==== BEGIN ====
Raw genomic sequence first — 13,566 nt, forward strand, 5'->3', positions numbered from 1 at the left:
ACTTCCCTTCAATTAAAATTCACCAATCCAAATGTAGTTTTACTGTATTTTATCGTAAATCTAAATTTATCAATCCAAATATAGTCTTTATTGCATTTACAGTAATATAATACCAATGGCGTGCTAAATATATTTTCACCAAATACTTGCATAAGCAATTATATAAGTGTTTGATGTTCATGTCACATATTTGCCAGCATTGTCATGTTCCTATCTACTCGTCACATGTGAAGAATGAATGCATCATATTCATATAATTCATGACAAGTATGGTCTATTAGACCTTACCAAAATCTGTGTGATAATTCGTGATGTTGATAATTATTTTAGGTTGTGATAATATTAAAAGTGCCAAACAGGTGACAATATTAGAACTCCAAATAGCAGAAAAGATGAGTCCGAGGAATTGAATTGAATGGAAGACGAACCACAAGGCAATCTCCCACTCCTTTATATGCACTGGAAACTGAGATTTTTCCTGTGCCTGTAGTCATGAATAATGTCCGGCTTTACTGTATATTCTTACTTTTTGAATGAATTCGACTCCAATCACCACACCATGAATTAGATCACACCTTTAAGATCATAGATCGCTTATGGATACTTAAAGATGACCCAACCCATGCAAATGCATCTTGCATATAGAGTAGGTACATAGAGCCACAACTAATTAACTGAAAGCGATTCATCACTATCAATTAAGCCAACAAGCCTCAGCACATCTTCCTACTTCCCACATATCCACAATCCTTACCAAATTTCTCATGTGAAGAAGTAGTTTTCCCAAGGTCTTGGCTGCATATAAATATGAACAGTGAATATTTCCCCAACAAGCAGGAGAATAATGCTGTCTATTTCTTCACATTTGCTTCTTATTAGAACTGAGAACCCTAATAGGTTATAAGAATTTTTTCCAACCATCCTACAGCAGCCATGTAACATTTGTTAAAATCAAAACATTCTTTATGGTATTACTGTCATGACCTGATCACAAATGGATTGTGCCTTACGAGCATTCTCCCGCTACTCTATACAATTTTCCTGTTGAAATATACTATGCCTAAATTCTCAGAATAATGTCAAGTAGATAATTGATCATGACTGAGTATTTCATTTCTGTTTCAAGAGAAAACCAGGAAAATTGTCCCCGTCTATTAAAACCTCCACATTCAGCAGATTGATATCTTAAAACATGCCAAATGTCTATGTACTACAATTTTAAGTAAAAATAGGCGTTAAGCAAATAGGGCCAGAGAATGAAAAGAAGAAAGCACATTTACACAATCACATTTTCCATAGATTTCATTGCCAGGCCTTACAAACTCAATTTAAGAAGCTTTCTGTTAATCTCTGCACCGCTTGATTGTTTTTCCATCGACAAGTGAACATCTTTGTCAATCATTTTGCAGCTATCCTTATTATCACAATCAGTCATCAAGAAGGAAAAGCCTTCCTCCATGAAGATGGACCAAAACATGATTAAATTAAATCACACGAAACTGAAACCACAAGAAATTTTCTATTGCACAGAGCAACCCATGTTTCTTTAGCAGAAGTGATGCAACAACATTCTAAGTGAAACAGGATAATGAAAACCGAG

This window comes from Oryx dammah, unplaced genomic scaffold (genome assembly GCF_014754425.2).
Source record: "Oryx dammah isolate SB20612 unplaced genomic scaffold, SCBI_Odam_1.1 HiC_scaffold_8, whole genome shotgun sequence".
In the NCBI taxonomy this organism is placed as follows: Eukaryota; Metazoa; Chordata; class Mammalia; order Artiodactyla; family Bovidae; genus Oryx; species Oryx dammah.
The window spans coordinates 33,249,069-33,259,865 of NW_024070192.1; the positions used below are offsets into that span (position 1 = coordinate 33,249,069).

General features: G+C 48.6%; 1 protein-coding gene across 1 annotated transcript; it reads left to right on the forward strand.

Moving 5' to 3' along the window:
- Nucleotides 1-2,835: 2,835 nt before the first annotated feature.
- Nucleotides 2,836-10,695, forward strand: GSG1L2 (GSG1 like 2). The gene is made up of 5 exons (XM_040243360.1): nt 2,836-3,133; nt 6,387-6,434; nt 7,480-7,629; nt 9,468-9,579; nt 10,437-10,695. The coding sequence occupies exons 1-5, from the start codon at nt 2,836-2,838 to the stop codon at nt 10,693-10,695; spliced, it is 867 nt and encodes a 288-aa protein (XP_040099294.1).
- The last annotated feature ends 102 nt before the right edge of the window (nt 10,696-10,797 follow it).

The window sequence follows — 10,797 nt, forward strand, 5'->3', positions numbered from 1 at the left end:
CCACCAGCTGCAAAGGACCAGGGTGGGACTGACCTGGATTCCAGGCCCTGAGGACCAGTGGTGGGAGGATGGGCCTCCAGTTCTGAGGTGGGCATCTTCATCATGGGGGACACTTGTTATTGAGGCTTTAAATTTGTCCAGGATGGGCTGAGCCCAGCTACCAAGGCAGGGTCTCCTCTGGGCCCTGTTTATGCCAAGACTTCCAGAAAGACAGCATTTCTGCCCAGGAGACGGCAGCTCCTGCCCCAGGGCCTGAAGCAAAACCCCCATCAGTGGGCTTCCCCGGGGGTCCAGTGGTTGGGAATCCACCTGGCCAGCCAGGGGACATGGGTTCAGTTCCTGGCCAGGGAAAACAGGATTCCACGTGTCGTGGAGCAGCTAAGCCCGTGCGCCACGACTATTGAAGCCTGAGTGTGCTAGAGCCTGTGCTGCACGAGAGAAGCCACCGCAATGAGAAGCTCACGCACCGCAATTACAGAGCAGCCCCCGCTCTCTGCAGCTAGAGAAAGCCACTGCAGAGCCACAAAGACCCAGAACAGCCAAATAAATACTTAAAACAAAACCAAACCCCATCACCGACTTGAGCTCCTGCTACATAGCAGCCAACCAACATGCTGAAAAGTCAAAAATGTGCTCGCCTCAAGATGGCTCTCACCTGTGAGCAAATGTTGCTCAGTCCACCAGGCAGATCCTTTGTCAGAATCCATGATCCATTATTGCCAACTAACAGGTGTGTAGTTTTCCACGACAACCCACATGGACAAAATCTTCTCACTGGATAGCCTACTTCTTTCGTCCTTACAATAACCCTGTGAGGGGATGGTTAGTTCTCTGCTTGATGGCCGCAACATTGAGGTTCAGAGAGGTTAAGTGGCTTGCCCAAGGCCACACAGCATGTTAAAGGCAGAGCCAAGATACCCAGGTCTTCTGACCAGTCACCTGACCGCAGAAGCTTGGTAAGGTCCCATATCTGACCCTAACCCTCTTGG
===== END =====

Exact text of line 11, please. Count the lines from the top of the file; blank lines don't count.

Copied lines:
- The last annotated feature ends 102 nt before the right edge of the window (nt 10,696-10,797 follow it).